Despite two-thirds of over-55s experiencing symptoms of mental ill health, workers in this age group are most likely to delay seeking help – waiting an average of 54 days before getting advice, research has suggested.
Insurer and healthcare provider Bupa UK said a significant proportion of “baby boomers” experienced feelings of low-mood, anxiety, helplessness and insomnia, but were likely to keep their problems bottled up.
Mental health and stress
A fifth of workers aged 55 and over felt it was inappropriate to discuss mental health concerns at work, despite two-thirds of organisations making it a boardroom priority.
Only one in 10 confided in a colleague or a manager about their symptoms – the lowest proportion of any age group in Bupa UK’s research.
Many were unaware that such symptoms could indicate a much more serious problem. Less than one in three felt they had the knowledge to confidently recognise conditions like depression and anxiety.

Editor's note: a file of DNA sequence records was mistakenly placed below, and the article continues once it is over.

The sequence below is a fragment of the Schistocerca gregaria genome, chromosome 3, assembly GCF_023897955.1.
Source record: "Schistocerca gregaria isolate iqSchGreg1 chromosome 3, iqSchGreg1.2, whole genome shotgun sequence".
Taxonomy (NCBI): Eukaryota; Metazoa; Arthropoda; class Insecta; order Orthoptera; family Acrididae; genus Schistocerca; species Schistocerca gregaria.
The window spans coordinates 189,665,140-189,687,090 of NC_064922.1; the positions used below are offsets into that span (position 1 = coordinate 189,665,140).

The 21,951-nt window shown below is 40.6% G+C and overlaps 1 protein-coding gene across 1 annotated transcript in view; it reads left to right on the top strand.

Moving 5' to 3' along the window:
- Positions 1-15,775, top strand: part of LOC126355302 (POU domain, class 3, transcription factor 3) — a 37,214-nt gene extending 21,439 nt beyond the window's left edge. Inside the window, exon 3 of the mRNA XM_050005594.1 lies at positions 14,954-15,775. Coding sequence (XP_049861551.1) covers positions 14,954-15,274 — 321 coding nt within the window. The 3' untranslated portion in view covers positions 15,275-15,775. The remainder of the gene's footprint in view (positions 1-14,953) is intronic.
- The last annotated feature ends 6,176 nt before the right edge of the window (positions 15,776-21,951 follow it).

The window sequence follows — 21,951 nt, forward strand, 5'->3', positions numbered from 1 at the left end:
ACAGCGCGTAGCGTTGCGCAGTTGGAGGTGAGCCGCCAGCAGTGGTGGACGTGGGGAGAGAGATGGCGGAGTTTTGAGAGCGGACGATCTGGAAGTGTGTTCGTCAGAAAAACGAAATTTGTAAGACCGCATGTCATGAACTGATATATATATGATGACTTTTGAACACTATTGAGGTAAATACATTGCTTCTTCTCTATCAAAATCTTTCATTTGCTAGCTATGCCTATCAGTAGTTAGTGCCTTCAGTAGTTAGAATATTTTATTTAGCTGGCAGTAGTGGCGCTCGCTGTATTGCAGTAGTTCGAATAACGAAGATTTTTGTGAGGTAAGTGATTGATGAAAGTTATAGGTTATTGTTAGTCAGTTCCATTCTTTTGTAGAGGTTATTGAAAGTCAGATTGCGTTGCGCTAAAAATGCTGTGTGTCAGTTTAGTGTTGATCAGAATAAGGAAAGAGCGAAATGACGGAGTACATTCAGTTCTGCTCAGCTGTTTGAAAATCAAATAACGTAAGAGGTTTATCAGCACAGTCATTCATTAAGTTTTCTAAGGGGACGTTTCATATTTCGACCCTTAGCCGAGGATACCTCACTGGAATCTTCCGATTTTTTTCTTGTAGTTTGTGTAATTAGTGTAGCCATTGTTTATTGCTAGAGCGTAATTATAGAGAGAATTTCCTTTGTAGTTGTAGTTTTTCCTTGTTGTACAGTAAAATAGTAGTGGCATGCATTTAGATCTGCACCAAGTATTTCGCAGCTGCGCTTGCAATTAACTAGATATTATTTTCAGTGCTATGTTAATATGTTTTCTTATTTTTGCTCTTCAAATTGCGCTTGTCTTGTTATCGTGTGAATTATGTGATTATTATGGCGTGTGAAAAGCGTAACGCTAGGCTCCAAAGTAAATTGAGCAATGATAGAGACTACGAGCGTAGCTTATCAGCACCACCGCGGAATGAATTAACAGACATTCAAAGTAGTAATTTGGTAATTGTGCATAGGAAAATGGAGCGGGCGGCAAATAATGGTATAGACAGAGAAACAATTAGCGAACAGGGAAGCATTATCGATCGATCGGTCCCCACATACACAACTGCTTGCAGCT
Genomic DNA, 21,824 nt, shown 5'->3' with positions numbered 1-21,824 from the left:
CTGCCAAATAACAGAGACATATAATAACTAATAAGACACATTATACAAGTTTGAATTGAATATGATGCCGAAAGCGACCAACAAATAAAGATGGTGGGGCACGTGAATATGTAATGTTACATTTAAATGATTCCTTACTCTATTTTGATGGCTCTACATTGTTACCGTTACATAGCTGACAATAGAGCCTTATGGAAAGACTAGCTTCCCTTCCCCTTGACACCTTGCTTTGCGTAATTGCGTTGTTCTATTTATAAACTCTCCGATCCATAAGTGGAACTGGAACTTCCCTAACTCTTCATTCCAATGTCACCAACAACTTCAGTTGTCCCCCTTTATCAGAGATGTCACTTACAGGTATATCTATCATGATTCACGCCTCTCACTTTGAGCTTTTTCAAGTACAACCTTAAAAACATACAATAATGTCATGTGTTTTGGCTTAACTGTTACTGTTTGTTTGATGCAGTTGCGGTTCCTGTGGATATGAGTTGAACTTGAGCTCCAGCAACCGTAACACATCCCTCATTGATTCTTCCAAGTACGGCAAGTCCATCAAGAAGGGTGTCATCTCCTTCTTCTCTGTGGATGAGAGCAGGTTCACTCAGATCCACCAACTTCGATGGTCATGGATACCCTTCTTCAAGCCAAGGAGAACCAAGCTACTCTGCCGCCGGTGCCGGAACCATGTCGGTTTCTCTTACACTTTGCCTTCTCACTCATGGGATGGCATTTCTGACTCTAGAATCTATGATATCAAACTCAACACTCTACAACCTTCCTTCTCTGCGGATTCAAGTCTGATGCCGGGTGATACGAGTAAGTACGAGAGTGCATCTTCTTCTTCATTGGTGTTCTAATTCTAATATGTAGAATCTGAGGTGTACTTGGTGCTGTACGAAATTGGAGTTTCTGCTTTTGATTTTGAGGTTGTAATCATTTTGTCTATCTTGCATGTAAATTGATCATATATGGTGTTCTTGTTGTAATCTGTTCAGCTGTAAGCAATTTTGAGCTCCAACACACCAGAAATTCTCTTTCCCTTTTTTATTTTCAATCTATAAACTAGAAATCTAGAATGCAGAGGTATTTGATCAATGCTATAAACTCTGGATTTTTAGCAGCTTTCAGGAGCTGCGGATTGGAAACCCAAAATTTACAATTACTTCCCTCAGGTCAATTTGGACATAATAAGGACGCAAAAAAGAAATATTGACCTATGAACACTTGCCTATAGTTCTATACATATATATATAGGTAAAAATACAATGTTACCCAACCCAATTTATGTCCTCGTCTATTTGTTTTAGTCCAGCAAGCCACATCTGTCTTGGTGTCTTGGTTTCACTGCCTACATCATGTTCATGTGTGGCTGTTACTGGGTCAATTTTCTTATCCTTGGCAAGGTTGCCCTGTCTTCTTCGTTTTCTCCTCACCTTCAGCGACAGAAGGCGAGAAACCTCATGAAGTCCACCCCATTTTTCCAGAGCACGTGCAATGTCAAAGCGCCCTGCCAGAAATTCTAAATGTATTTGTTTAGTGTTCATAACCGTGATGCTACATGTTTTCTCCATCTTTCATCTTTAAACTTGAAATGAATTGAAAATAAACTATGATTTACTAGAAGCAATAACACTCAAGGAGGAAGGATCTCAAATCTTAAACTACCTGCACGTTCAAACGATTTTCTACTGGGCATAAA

The healthcare provider reiterated the importance of early diagnosis to aid recovery and improve the management of such conditions.
Pablo Vandenabeele, clinical director for mental health at Bupa UK, said: “It’s clear to see that awareness of mental health issues is improving, but more needs to be done to address information gaps to ensure that everyone feels confident in recognising and seeking help for a mental health concern.”
The research of more than 2,100 UK adults showed that many older workers felt the awareness campaigns around mental health at work were aimed at younger employees – something that the younger workers that took part in the research also agreed.
A quarter of older workers felt symptoms like low mood and helplessness “don’t indicate anything serious”, while some over-55s said that poor mental health simply “doesn’t affect me”.
The research echoes the findings of a report published by Barnett Waddingham last year, which suggested fewer than four in 10 (38%) of over-50s would be happy talking about their mental health at work, compared with 43% of 18-29-year-olds and 45% of 30-49-year-olds.